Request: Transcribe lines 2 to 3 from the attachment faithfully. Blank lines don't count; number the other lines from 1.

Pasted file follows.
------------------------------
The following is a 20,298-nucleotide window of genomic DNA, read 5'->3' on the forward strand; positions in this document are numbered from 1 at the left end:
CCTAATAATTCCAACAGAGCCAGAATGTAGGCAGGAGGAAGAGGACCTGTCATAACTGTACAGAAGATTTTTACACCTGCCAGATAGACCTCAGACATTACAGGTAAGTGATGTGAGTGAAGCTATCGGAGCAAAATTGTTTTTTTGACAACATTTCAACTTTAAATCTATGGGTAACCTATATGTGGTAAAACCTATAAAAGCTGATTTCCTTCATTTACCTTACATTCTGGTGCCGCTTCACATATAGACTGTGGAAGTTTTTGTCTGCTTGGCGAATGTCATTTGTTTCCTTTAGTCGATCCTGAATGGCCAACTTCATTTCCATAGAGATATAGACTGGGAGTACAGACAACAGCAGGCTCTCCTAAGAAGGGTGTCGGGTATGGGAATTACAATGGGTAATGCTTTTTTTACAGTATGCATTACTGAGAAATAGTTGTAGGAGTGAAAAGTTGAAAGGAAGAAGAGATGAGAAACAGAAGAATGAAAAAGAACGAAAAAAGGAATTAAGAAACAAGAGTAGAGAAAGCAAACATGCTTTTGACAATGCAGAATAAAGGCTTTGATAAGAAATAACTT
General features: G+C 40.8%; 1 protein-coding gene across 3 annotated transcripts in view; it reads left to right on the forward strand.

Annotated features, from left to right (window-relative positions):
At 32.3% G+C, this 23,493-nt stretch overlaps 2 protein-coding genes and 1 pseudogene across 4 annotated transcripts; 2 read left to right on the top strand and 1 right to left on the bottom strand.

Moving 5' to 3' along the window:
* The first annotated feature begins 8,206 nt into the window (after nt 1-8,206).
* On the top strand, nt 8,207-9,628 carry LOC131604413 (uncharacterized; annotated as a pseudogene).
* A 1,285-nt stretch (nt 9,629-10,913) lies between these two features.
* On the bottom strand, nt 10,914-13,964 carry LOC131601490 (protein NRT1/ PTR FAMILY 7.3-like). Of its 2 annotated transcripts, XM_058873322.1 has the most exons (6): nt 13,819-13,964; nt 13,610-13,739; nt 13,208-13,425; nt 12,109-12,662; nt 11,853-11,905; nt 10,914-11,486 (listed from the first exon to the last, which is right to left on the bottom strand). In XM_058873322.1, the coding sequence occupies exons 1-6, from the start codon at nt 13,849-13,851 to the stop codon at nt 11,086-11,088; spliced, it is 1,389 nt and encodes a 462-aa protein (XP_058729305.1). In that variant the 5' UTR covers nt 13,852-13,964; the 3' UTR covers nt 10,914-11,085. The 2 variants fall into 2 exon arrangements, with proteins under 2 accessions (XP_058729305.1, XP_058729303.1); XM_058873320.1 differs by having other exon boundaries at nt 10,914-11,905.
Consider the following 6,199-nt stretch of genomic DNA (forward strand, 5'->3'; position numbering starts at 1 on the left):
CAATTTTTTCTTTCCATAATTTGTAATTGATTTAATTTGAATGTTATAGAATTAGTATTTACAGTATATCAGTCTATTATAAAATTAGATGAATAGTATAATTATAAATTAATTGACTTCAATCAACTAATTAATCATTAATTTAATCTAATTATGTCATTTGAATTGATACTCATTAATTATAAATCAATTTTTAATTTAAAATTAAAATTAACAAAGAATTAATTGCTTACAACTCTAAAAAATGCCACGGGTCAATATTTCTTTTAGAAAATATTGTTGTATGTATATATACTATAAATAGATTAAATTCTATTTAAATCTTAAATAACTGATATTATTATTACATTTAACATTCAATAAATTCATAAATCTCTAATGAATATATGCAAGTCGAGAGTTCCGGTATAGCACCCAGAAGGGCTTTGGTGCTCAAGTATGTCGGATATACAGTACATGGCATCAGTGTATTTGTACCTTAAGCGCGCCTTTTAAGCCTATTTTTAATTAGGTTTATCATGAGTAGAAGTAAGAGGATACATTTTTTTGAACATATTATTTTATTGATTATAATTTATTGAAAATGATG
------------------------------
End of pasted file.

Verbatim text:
CCTAATAATTCCAACAGAGCCAGAATGTAGGCAGGAGGAAGAGGACCTGTCATAACTGTACAGAAGATTTTTACACCTGCCAGATAGACCTCAGACATTACAGGTAAGTGATGTGAGTGAAGCTATCGGAGCAAAATTGTTTTTTTGACAACATTTCAACTTTAAATCTATGGGTAACCTATATGTGGTAAAACCTATAAAAGCTGATTTCCTTCATTTACCTTACATTCTGGTGCCGCTTCACATATAGACTGTGGAAGTTTTTGTCTGCTTGGCGAATGTCATTTGTTTCCTTTAGTCGATCCTGAATGGCCAACTTCATTTCCATAGAGATATAGACTGGGAGTACAGACAACAGCAGGCTCTCCTAAGAAGGGTGTCGGGTATGGGAATTACAATGGGTAATGCTTTTTTTACAGTATGCATTACTGAGAAATAGTTGTAGGAGTGAAAAGTTGAAAGGAAGAAGAGATGAGAAACAGAAGAATGAAAAAGAACGAAAAAAGGAATTAAGAAACAAGAGTAGAGAAAGCAAACATGCTTTTGACAATGCAGAATAAAGGCTTTGATAAGAAATAACTT
General features: G+C 40.8%; 1 protein-coding gene across 3 annotated transcripts in view; it reads left to right on the forward strand.